Let the Taper Begin!

In the last 15 weeks, I have run 73 times and covered 540 miles. There have been 15 long runs, 9 runs at race pace, 11,710 feet of total elevation gain with comparable elevation loss, except for three of the last long, Sunday runs. These runs were 20 miles long starting at 3317 feet on the top of the mountain, followed the creek down to the heart of the little town next door at 2012 feet, with 691 feet of uphill and 1943 feet of down in between.

I have run in the heat and in the rainiest, soggiest summer of recent history. I ran through ten days of food poisoning and the more recent flu-like symptoms. I ran in Chicago and on the treadmill at the rec center and I have spent countless hours circling the track in town. Most of these runs, however, have been up and down the hills that surround the place I call home.

During the first few weeks, we were moving three years of firewood from the muddy creek down below home, up to the driveway and finally to the new woodshed up above that.


Mr. Boggs had hip surgery and then Dylan took him on an overnight camp-out in the woods. Dylan got snip, snipped.


In early July, I started taping both feet for fear of stress fractures. Then I started having trouble with my right foot – it seemed my sock was getting bunched up around my toes and the pain was excruciating. I thought it was my shoe….so there were two new pair of shoes.


The last pair fit differently around the tape and my toes and now I have a little black spot on my toe nail. My right ankle started hurting. Finally, I stopped taping my feet.


This week while loading the two poodles into the Jeep, Dudley, the one that refuses to jump in on his own, jumped in on his own just as I leaned over to lift him up. His hard noggin hit my cheekbone and now I look like I lost a fight.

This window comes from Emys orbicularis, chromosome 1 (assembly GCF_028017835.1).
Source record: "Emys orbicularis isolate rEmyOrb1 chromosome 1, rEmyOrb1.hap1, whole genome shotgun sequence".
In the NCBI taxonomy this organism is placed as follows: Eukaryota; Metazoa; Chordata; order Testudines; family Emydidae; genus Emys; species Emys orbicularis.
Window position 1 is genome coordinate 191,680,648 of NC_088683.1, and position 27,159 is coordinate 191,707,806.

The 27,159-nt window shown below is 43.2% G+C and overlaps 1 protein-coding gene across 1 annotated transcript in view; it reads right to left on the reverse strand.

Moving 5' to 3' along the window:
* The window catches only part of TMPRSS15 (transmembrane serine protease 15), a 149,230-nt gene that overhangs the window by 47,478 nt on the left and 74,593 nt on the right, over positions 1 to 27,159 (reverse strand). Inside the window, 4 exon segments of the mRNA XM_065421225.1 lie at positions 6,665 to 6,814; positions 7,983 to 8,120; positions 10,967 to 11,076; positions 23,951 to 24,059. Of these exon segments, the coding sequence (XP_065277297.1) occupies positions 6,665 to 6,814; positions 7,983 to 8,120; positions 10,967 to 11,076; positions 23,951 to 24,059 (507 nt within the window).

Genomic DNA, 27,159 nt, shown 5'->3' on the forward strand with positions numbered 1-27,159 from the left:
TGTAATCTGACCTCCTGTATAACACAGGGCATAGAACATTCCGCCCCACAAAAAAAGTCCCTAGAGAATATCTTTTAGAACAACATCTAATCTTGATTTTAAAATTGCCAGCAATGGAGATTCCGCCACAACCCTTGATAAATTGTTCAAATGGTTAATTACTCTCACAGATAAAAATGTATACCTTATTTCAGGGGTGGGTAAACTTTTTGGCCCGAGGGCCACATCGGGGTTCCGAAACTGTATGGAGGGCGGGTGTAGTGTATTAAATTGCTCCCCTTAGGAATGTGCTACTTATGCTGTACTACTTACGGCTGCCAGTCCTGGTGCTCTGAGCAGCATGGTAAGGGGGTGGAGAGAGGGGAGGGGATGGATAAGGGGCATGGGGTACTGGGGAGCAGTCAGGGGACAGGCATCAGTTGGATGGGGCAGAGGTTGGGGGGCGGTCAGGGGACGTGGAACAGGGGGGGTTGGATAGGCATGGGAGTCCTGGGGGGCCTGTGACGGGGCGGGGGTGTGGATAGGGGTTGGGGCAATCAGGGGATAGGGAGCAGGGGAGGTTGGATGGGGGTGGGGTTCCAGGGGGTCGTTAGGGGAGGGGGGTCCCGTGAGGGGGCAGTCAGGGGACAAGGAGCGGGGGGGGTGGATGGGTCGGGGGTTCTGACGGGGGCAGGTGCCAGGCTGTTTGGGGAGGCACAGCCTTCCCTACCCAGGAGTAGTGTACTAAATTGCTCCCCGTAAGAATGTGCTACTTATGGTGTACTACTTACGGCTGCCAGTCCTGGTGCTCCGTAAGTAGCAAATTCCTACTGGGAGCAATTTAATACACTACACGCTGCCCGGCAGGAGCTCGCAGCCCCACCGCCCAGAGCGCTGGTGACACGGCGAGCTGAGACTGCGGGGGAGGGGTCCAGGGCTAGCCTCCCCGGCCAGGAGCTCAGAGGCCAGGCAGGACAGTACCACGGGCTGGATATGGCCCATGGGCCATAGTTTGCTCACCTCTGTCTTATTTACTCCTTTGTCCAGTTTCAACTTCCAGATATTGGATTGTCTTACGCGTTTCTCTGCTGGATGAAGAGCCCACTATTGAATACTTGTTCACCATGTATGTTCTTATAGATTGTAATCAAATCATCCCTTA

I sliced my finger while cutting vegetables last week and I still have the blister on my heel from the Chicago vacation.

So there’s a bruised-up face, a sliced finger, black toe nail, sore ankle, and a blister. That’s ok, prize fighters don’t always look beautiful after a victorious win either.


Training is over. Let the taper begin!


A Week of Rest


Moving is considered to be one of the most stressful things a person can go through. It ranks right up there with death and divorce – and for good reason. When I went to bed Monday night I had a panic attack thinking of all the things left to do before the movers arrived on Wednesday morning.

This should have been a rest week after 10 weeks of base building, but this relocation did not take into account my running schedule . The only work I intended to do during my week of rest was an hour or so each morning of tai chi…… nothing strenuous.

Instead, I woke up at 5am and worked until 10pm loading boxes, putting bubble wrap on everything, cleaning the garage, sliding Christmas decorations down the little ladder from the attic, posting things on Craig’s List with a warning that it must be picked up by Wednesday afternoon – taking inventory of everything in the house so I can make a judgment on what to keep and what to separate myself from. There has been nothing leisurely about relocation week.